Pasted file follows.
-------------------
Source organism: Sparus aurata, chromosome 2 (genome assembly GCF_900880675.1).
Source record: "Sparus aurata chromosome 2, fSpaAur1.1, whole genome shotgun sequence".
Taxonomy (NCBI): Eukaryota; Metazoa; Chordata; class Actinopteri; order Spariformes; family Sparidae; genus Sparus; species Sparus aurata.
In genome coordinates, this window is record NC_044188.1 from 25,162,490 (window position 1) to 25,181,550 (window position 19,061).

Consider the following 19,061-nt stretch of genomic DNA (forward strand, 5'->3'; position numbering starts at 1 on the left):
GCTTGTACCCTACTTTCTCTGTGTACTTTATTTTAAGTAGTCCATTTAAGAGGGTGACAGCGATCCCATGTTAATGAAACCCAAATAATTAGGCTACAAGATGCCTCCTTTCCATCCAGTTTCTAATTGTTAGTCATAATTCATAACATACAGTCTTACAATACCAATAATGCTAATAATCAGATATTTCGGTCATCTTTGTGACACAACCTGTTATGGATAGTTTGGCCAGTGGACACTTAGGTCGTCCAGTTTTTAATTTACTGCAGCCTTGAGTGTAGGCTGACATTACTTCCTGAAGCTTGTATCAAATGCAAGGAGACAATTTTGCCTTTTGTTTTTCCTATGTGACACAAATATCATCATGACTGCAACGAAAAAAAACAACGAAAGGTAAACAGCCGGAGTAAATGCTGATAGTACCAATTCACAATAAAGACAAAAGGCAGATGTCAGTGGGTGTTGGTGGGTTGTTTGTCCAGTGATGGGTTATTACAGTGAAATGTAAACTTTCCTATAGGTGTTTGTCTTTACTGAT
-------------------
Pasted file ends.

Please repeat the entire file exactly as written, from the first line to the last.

Source organism: Sparus aurata, chromosome 2 (genome assembly GCF_900880675.1).
Source record: "Sparus aurata chromosome 2, fSpaAur1.1, whole genome shotgun sequence".
Taxonomy (NCBI): Eukaryota; Metazoa; Chordata; class Actinopteri; order Spariformes; family Sparidae; genus Sparus; species Sparus aurata.
In genome coordinates, this window is record NC_044188.1 from 25,162,490 (window position 1) to 25,181,550 (window position 19,061).

Consider the following 19,061-nt stretch of genomic DNA (forward strand, 5'->3'; position numbering starts at 1 on the left):
GCTTGTACCCTACTTTCTCTGTGTACTTTATTTTAAGTAGTCCATTTAAGAGGGTGACAGCGATCCCATGTTAATGAAACCCAAATAATTAGGCTACAAGATGCCTCCTTTCCATCCAGTTTCTAATTGTTAGTCATAATTCATAACATACAGTCTTACAATACCAATAATGCTAATAATCAGATATTTCGGTCATCTTTGTGACACAACCTGTTATGGATAGTTTGGCCAGTGGACACTTAGGTCGTCCAGTTTTTAATTTACTGCAGCCTTGAGTGTAGGCTGACATTACTTCCTGAAGCTTGTATCAAATGCAAGGAGACAATTTTGCCTTTTGTTTTTCCTATGTGACACAAATATCATCATGACTGCAACGAAAAAAAACAACGAAAGGTAAACAGCCGGAGTAAATGCTGATAGTACCAATTCACAATAAAGACAAAAGGCAGATGTCAGTGGGTGTTGGTGGGTTGTTTGTCCAGTGATGGGTTATTACAGTGAAATGTAAACTTTCCTATAGGTGTTTGTCTTTACTGAT